Sustained Release Bilayer Tablet of Ibuprofen and Phenylephrine Hydrochloride: Preparation and Pharmacokinetics in Beagle Dogs
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Cold is a global common infectious disease accompanied by symptoms such as headache and stuffy nose. Ibuprofen (IBU) and phenylephrine hydrochloride (PE) were commonly used for common cold due to their different effects in relieving fever and the main symptoms such as nasal congestion and high sinus pressure. However, the commercial tablets of IBU and PE have to be administered 2 to 3 times per day due to their short half-life, with inconvenience for patient and fluctuations of plasma concentration. Bilayer tablet technology was utilized to design the IBU-PE sustained release tablets because of the significantly different solubility of IBU and PE in release media. The formulations of IBU layer and PE layer contain different viscosity grades of hydroxypropyl methylcellulose (HPMC) as sustained-release matrix, hydrophilic diluent, and traditional glidant and lubricant. The sustained release bilayer tablet exhibited satisfying sustained release performance with the mechanisms of diffusion and matrix erosion. Compared with the conventional tablets, the IBU-PE sustained release bilayer tablet expressed significantly sustained-release behavior with decreased Cmax and prolonged Tmax in fasted conditions for IBU and PE. Though IBU of IBU-PE sustained release bilayer tablet was bioequivalent to the commercial IBU tablet, the relative bioavailability of PE from the bilayer tablets was 87.49 ± 20.00% (90% confidence interval was 72.3 to 102.5%), indicating bioinequivalence probably due to the “first pass” effect.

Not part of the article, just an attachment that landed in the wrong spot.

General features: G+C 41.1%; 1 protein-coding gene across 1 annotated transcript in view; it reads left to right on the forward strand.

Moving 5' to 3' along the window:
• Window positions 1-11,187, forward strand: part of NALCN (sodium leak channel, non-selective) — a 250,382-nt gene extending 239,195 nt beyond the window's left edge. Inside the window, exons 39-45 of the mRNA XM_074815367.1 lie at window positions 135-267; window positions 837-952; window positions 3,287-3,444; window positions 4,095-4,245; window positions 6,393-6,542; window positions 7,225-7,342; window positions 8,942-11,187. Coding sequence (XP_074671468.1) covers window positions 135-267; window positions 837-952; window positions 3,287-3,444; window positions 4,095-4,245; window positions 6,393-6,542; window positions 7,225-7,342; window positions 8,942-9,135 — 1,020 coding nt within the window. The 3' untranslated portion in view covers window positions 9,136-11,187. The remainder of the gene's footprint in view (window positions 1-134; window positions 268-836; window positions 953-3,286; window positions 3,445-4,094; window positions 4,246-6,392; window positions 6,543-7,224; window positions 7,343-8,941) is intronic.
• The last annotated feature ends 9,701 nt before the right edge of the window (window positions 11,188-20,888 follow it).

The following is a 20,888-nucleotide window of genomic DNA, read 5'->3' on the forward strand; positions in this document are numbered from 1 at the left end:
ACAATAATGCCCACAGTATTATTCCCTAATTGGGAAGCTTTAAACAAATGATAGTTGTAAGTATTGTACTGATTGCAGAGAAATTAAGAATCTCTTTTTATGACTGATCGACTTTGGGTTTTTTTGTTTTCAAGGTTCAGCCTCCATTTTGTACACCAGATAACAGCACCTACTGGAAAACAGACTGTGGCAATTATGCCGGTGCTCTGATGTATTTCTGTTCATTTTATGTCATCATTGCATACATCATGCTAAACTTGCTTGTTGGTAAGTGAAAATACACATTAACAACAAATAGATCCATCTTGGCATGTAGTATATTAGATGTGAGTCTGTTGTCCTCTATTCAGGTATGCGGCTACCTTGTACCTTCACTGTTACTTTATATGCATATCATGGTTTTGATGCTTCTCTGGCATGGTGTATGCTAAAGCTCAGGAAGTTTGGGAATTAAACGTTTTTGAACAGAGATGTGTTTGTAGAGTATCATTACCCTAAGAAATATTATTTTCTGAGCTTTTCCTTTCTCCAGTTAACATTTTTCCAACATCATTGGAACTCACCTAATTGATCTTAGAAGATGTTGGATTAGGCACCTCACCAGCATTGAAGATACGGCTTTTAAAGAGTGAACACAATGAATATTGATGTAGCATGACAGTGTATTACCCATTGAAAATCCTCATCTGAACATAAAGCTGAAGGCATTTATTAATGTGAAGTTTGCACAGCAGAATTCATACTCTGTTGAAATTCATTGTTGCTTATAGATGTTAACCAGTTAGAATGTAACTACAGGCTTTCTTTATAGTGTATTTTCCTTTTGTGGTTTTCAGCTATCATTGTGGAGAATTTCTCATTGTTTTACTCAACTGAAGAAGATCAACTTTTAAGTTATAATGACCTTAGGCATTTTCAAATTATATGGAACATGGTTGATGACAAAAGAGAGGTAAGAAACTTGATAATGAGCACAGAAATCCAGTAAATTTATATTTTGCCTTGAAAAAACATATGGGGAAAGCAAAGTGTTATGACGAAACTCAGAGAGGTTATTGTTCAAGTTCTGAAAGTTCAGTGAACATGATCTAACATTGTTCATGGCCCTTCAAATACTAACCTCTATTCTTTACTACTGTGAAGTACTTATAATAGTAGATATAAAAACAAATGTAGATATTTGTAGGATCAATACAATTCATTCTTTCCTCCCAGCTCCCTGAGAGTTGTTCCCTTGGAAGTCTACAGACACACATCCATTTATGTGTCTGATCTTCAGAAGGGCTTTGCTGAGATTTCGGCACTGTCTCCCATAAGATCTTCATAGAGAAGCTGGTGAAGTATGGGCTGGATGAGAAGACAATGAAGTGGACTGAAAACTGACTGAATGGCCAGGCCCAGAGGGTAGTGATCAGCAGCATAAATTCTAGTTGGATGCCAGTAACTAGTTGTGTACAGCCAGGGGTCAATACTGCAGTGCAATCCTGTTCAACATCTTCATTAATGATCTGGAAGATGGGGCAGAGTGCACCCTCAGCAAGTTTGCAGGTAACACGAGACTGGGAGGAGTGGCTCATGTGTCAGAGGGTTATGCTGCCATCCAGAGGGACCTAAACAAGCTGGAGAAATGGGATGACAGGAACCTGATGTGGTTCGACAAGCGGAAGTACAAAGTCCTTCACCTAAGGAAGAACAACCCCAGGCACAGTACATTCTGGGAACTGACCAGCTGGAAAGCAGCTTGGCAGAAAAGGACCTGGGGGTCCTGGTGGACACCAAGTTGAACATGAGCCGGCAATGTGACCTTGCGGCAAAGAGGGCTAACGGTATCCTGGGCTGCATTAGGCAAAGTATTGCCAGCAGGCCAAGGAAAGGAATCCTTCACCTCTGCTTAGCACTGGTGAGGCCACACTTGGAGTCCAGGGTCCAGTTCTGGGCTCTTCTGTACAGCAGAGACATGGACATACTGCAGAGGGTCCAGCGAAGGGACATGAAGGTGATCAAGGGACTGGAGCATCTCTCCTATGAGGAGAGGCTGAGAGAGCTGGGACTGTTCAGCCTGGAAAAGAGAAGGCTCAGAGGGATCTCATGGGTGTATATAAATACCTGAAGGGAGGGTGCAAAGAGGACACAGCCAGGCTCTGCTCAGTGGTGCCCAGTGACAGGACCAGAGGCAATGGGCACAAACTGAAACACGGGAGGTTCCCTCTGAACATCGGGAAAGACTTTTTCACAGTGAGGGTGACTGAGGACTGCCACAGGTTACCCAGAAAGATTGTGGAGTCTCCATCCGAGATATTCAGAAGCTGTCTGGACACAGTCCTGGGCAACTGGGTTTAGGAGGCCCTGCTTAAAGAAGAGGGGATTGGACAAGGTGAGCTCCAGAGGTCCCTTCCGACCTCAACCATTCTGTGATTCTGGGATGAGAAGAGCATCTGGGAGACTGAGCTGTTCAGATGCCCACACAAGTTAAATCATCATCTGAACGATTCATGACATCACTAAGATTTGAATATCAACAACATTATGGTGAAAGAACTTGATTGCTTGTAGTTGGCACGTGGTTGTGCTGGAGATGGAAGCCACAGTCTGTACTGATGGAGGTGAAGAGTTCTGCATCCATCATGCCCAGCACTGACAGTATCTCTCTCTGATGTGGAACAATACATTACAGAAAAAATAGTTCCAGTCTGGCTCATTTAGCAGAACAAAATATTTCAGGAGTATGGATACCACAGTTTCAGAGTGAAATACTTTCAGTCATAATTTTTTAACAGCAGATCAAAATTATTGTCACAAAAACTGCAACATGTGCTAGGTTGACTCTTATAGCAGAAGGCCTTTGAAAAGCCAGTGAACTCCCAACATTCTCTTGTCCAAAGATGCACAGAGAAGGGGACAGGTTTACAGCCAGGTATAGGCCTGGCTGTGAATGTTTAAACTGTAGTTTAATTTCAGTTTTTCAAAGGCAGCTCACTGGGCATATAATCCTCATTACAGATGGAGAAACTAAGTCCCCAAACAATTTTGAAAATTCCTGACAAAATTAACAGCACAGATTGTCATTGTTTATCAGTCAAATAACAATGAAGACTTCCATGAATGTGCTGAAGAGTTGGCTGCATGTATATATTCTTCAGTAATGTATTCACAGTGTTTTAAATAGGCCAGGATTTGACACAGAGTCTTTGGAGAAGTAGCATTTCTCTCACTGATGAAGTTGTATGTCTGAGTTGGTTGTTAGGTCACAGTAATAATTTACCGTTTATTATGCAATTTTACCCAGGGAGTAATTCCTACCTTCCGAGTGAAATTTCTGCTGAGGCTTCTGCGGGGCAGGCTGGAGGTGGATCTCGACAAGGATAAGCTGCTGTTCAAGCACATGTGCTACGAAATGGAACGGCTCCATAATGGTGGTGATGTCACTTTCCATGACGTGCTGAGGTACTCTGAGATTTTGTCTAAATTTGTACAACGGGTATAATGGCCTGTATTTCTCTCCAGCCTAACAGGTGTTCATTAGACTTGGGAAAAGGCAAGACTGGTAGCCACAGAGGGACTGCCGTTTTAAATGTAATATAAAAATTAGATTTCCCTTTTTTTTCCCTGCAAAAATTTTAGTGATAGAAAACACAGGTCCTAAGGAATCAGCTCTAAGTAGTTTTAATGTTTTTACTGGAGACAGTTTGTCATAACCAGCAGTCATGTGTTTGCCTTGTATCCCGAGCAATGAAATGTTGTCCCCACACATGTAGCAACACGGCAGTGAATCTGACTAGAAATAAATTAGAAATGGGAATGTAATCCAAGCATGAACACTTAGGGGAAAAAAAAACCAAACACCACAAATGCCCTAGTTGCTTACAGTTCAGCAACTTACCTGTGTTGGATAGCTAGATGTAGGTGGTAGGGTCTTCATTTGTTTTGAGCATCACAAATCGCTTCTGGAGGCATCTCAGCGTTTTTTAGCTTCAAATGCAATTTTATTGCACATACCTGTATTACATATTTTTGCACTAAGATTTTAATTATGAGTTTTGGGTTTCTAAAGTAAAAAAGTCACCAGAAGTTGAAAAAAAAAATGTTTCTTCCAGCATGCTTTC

KEY WORDSibuprofen phenylephrine hydrochloride sustained release bilayer tablet pharmacokinetics bioavailability
This work was supported by National Major Scientific and Technological Special Project for “Significant New Drugs Development” (2017ZX09101001-004) and National Natural Science Funds for Young Scholar (81503011).
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